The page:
And I quote:
“When the American auto industry was on the brink of collapse, more than one million jobs at stake, Gov. Romney said, ‘let’s let Detroit go bankrupt.’ I said, I believe in American workers, I believe in this American industry, and now the American auto industry has come roaring back. And GM’s number one…”
That was just last week, during one of President Obama’s campaign stops in Colorado. President Obama can often be heard these days touting the ostensible success of his auto-industry bailouts in rescuing the industry, while scolding Mitt Romney for his oh-so-callous prescription to merely allow Detroit to go bankrupt. Yes, because quelle horreur that any company that employs a relatively large number of people should be forced to compete based on free-market signals rather than being coddled by the political whimsy of federal assistance. Federal bailouts are a product of short-term thinking that rewards and perpetuates poor decision-making — allowing a company to go bankrupt might cause pain in the short-term, but in the long-term leads to economic growth and efficiency.
President Obama claims he’d like to do the same in every manufacturing industry, not just the auto industry — because GM is number one again! …Apparently, under Obamanomics, this is what “success” looks like, reports Forbes:
President Obama is proud of his bailout of General Motors. That’s good, because, if he wins a second term, he is probably going to have to bail GM out again. The company is once again losing market share, and it seems unable to develop products that are truly competitive in the U.S. market.
Right now, the federal government owns 500,000,000 shares of GM, or about 26% of the company. It would need to get about $53.00/share for these to break even on the bailout, but the stock closed at only $20.21/share on Tuesday. This left the government holding $10.1 billion worth of stock, and sitting on an unrealized loss of $16.4 billion. …
In the 1960s, GM averaged a 48.3% share of the U.S. car and truck market. For the first 7 months of 2012, their market share was 18.0%, down from 20.0% for the same period in 2011. With a loss of market share comes a loss of relative cost-competitiveness. There is only so much market share that GM can lose before it would no longer have the resources to attempt to recover.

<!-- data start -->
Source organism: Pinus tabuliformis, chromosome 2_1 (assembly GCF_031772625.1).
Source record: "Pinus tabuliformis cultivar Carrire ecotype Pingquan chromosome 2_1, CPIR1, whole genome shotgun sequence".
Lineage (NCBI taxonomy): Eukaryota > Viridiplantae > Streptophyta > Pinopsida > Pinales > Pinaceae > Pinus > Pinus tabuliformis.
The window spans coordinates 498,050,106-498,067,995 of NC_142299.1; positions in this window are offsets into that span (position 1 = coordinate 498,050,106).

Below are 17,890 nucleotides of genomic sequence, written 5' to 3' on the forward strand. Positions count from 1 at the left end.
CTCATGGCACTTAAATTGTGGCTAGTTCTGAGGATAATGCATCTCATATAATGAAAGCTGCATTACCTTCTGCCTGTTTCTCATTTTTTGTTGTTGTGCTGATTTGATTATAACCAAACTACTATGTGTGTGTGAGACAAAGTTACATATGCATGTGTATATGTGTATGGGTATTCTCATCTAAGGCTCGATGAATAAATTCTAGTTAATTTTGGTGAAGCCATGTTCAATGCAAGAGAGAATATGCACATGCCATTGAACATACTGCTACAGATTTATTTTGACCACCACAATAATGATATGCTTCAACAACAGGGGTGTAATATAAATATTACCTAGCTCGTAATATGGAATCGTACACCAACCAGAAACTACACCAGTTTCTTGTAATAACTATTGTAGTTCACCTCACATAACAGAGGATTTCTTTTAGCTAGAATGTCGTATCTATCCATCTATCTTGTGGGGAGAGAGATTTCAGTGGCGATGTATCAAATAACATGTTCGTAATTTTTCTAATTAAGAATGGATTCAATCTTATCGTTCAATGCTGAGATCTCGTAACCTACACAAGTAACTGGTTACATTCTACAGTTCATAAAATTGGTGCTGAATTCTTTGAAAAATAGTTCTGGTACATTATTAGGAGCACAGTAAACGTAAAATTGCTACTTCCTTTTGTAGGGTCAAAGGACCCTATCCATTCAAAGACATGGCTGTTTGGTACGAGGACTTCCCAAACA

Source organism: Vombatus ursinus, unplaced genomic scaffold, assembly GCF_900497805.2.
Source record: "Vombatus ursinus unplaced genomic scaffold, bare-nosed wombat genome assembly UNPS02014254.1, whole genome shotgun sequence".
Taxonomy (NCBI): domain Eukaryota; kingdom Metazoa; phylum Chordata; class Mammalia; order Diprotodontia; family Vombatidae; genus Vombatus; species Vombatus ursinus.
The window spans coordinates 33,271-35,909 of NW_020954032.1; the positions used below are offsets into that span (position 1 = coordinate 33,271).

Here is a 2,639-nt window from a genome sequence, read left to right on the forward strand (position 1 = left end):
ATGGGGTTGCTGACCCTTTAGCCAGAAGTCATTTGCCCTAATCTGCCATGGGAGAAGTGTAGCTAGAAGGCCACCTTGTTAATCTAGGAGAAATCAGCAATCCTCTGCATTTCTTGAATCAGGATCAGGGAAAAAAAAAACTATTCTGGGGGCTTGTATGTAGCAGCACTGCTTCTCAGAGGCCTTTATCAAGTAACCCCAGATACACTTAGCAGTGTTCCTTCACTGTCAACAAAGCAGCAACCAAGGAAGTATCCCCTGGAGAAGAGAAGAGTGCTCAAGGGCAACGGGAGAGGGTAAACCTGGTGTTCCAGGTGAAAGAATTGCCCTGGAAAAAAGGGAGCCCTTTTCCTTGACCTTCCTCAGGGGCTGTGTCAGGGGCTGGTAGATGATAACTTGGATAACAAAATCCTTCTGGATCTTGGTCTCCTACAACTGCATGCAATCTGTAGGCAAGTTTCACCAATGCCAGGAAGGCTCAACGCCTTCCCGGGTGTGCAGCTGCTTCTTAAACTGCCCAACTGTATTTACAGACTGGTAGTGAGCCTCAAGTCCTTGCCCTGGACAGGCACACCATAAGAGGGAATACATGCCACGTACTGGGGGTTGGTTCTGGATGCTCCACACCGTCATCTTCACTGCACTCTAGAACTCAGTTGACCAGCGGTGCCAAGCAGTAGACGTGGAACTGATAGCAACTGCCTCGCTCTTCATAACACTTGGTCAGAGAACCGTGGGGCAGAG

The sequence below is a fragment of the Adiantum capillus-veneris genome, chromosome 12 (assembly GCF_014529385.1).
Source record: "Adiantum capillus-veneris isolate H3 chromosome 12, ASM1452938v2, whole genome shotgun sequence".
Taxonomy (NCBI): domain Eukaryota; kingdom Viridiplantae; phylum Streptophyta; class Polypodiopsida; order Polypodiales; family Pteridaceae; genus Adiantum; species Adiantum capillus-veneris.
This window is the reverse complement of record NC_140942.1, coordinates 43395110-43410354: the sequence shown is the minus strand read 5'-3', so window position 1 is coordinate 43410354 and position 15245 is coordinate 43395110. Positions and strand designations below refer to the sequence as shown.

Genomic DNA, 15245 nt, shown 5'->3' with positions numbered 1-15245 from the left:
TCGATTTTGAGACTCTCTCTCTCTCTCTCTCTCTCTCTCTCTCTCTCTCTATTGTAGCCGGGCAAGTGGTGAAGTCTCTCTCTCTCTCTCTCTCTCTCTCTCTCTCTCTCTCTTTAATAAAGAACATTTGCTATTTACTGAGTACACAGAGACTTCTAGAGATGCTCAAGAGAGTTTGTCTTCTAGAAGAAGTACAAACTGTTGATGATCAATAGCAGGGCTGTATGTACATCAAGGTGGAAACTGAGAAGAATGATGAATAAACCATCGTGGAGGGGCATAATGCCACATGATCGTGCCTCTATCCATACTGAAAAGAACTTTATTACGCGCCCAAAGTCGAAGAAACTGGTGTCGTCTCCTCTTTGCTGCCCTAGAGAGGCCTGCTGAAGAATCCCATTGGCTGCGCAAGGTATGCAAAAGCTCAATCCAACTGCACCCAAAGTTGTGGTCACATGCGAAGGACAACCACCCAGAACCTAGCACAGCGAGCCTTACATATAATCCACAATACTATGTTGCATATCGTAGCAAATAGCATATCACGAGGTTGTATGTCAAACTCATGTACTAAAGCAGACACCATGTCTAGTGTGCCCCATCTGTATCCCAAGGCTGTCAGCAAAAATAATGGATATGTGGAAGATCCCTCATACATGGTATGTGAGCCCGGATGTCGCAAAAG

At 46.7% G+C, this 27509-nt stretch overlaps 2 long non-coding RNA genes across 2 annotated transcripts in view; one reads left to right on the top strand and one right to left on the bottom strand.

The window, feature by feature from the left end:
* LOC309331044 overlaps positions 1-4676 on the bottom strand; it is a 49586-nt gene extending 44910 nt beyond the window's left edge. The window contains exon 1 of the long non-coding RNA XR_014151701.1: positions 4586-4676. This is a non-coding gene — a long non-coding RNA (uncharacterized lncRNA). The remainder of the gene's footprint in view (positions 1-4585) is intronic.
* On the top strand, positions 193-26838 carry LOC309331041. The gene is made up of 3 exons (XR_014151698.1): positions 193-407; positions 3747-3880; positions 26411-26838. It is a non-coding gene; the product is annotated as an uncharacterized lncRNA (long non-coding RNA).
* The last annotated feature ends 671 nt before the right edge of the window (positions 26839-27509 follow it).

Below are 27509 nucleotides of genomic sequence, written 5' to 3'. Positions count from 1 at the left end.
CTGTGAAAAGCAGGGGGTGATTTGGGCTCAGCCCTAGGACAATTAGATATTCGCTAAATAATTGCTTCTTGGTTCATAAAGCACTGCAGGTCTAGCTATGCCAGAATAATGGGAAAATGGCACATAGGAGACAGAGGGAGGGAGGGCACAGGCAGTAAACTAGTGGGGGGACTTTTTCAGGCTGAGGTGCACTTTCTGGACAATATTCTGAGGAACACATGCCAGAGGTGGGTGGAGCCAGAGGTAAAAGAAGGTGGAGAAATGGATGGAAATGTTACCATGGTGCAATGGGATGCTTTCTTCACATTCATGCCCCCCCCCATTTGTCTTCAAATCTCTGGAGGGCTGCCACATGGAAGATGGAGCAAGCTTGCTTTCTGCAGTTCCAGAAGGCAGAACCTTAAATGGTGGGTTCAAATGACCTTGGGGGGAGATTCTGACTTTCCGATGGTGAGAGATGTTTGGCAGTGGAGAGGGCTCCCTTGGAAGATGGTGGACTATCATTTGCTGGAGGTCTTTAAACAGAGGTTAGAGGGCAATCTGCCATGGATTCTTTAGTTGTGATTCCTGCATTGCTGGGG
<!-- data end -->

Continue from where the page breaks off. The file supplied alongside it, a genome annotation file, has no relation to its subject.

And unexpectedly, of course, this is all costing the taxpayer quite a bit more than the Obama administration originally thought. Unusual, right?
But, in a report sent to Congress, the White House raised to $25.1 billion the amount it said it cannot now expect to recover – primarily by selling off the remaining 26% stake it still holds in GM. The previous quarterly estimate was $21.7 billion. On the other hand, the latest figure is about 45% less than the $44 billion the Obama Administration had once predicted.
But hey, who could’ve seen this coming? No, really, I mean it — who?
If General Motors, Ford and Chrysler get the bailout that their chief executives asked for on Tuesday, you can kiss the American automotive industry goodbye. It won’t go overnight, but its demise will be virtually guaranteed. …
Without that bailout, Detroit will need to drastically restructure itself. With it, the automakers will stay the course – the suicidal course of declining market shares, insurmountable labor and retiree burdens, technology atrophy, product inferiority and never-ending job losses. Detroit needs a turnaround, not a check. …
The American auto industry is vital to our national interest as an employer and as a hub for manufacturing. A managed bankruptcy may be the only path to the fundamental restructuring the industry needs. It would permit the companies to shed excess labor, pension and real estate costs.